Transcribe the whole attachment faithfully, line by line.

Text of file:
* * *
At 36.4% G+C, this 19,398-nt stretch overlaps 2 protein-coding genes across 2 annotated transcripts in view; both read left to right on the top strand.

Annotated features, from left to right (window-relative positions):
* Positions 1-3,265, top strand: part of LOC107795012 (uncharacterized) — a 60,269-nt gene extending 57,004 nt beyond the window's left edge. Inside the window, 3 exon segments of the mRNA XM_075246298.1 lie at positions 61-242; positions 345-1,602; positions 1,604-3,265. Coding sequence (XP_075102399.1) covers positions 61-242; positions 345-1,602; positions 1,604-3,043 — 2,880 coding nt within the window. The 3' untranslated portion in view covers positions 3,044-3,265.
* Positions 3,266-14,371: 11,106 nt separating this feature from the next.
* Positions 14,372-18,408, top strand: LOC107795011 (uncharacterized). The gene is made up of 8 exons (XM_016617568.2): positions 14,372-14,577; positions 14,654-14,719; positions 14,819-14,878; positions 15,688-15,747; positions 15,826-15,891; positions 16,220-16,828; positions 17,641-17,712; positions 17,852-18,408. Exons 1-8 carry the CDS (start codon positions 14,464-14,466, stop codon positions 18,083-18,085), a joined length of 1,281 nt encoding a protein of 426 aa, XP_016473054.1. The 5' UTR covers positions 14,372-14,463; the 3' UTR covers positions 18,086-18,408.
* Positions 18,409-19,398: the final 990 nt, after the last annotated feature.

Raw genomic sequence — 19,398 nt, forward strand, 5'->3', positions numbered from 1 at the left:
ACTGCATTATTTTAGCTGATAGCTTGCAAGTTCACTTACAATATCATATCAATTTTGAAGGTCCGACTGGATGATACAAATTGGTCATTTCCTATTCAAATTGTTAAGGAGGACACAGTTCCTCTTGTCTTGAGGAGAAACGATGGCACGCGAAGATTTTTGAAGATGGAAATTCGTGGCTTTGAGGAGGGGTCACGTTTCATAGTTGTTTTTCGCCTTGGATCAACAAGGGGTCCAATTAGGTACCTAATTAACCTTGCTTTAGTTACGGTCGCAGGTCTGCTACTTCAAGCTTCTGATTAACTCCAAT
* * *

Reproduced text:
At 36.4% G+C, this 19,398-nt stretch overlaps 2 protein-coding genes across 2 annotated transcripts in view; both read left to right on the top strand.

Annotated features, from left to right (window-relative positions):
* Positions 1-3,265, top strand: part of LOC107795012 (uncharacterized) — a 60,269-nt gene extending 57,004 nt beyond the window's left edge. Inside the window, 3 exon segments of the mRNA XM_075246298.1 lie at positions 61-242; positions 345-1,602; positions 1,604-3,265. Coding sequence (XP_075102399.1) covers positions 61-242; positions 345-1,602; positions 1,604-3,043 — 2,880 coding nt within the window. The 3' untranslated portion in view covers positions 3,044-3,265.
* Positions 3,266-14,371: 11,106 nt separating this feature from the next.
* Positions 14,372-18,408, top strand: LOC107795011 (uncharacterized). The gene is made up of 8 exons (XM_016617568.2): positions 14,372-14,577; positions 14,654-14,719; positions 14,819-14,878; positions 15,688-15,747; positions 15,826-15,891; positions 16,220-16,828; positions 17,641-17,712; positions 17,852-18,408. Exons 1-8 carry the CDS (start codon positions 14,464-14,466, stop codon positions 18,083-18,085), a joined length of 1,281 nt encoding a protein of 426 aa, XP_016473054.1. The 5' UTR covers positions 14,372-14,463; the 3' UTR covers positions 18,086-18,408.
* Positions 18,409-19,398: the final 990 nt, after the last annotated feature.

Raw genomic sequence — 19,398 nt, forward strand, 5'->3', positions numbered from 1 at the left:
ACTGCATTATTTTAGCTGATAGCTTGCAAGTTCACTTACAATATCATATCAATTTTGAAGGTCCGACTGGATGATACAAATTGGTCATTTCCTATTCAAATTGTTAAGGAGGACACAGTTCCTCTTGTCTTGAGGAGAAACGATGGCACGCGAAGATTTTTGAAGATGGAAATTCGTGGCTTTGAGGAGGGGTCACGTTTCATAGTTGTTTTTCGCCTTGGATCAACAAGGGGTCCAATTAGGTACCTAATTAACCTTGCTTTAGTTACGGTCGCAGGTCTGCTACTTCAAGCTTCTGATTAACTCCAAT